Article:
The fisherman returns from an early morning outing, and the raven calls out to warn the rat to get out of sight (his actions/behavior = 3rd Dimension of Character, his true character). Our tiny hero scurries back into the shack as the fisherman examines his busted trap on the front porch.
As our tiny hero curls into her boot home, the camera pans out to the surrounding area. “The Everglades are home to many animals.” Camera closes in on an alligator. “The American alligator is a keystone species crucial to the health and wellbeing of the ecosystem.” (red herring to get our blood pumping—more tension builds + more story questions. Will our heroes soon face this beast?)
Of special note for Part I: Through characterization, did you notice how the writer periodically forced the viewer (reader) to change their perception of the hero, anti-hero, and almost every villain we’ve encountered so far? Storytelling at its finest, folks.
I’m currently living in the limbo that inspires fear and loathing in many writers, and drives others to query random Magic 8 Balls with the seriousness of a sugar-drunk eight-year-old at a slumber party: I have a manuscript on submission. For the sake of my sanity, let’s step away from the constant checking of email, the extra glass of wine after dinner, and the cold-sweat certainty that there should have been One More Edit before it went out.
So, tell me things, please. Specifically, I want you to think about the sayings you have in your family. They might be well-known sayings, or something you and your siblings picked up from a long lost television episode that stuck with you for whatever reason. Or it might be a saying whose origins are lost to history, but you still use it. These sayings don’t necessarily have the gravitas or moral spin of an aphorism, but when you use colorful or shocking or sweet sayings occasionally and appropriately in your dialogue, they immediately give your reader important information about your characters.
I’ll start. Here are some that show up again and again in the Benedict family, or came from my childhood:
While at Malice, I was on a panel about Religion in Mysteries. It’s a topic I really hadn’t thought about before. So how do mystery writers handle this subject? Fellow panelists were authors whose protagonists included a hospital chaplain (Mindy Quigley), a minister (Stephanie Jaye Evans), a rabbi (Ilene Schneider), and a Scotland Yard Detective (Anne Cleeland).
What made my series different was that my sleuth Marla is a hairdresser. As I told the crowd, women see their stylists a lot more often than their clergymen. They willingly confide in their hairdressers and overhear juicy conversations in the salon, whereas people confess to priests or to chaplains on their deathbeds. So while people approach the ministry to be absolved for their sins, Marla has to worm their secrets out of them. Thank goodness she’s a skilled conversationalist.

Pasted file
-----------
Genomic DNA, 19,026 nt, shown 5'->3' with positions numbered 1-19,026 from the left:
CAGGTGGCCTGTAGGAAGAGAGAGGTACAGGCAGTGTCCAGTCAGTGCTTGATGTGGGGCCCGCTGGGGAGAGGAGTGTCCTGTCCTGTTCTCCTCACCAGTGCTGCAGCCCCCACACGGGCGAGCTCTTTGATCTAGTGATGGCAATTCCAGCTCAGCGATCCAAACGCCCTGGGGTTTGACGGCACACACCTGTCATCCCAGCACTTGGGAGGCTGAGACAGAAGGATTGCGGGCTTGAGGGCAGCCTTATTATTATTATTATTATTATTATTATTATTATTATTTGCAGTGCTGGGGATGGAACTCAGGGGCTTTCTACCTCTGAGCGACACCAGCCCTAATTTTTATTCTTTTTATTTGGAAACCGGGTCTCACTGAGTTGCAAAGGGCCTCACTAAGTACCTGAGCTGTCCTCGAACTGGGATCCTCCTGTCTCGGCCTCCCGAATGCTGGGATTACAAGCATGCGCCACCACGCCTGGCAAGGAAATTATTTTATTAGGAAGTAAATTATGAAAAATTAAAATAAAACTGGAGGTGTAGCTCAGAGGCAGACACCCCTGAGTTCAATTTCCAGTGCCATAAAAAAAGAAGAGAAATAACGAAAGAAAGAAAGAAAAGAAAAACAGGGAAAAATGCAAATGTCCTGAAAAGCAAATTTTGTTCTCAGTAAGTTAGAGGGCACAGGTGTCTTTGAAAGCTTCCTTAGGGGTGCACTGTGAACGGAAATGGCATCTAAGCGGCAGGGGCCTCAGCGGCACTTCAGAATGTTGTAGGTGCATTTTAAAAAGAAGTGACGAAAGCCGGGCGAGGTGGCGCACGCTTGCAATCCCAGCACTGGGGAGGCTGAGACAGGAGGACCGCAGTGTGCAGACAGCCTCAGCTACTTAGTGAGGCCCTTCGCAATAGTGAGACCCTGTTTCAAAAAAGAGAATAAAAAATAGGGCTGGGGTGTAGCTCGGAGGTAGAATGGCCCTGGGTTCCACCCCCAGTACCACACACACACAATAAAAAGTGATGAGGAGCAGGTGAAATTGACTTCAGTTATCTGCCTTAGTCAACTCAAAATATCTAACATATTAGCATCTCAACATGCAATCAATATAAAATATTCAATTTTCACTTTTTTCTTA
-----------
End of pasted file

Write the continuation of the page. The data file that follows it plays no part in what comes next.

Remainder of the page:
The moderator posed some interesting questions. If those other protags were not clergy, would it matter to the series? And if my heroine was more religious, how would that change things? Ask yourself this question about your main character. In Marla’s case, it would make a big difference. She’s not particularly religious but she has a basic belief in Judaism and follows the traditional holidays. As the series progresses, so does her romantic relationship with Detective Dalton Vail who isn’t Jewish. This probably wouldn’t happen if she were more devout. They enter into an interfaith marriage where they respect each other’s traditions and beliefs.
Here’s another question to pose to your characters: How does their view of religion color their view of the world? Marla’s outlook is more expansive. She encompasses other viewpoints with tolerance and understanding. A priest or rabbi’s attitude will be focused on their own kind, while a hospital chaplain has to minister to patients of all faiths.
What role does religion play in your books? Is it a central or peripheral part of your plot? Does religion influence your protagonists’ search for justice?
How important are your protagonists’ careers to the stories? Would the slant be different if they were police professionals or hairdressers or members of the clergy?
Do holidays play a role in your stories? I’ve had Passover, Thanksgiving, Hanukkah, and New Year’s in my series, if you count the book I just turned in. Holidays in my books are where friends and families gather and where their ties are strengthened. But you could easily have a contentious family gathering where tensions escalate instead.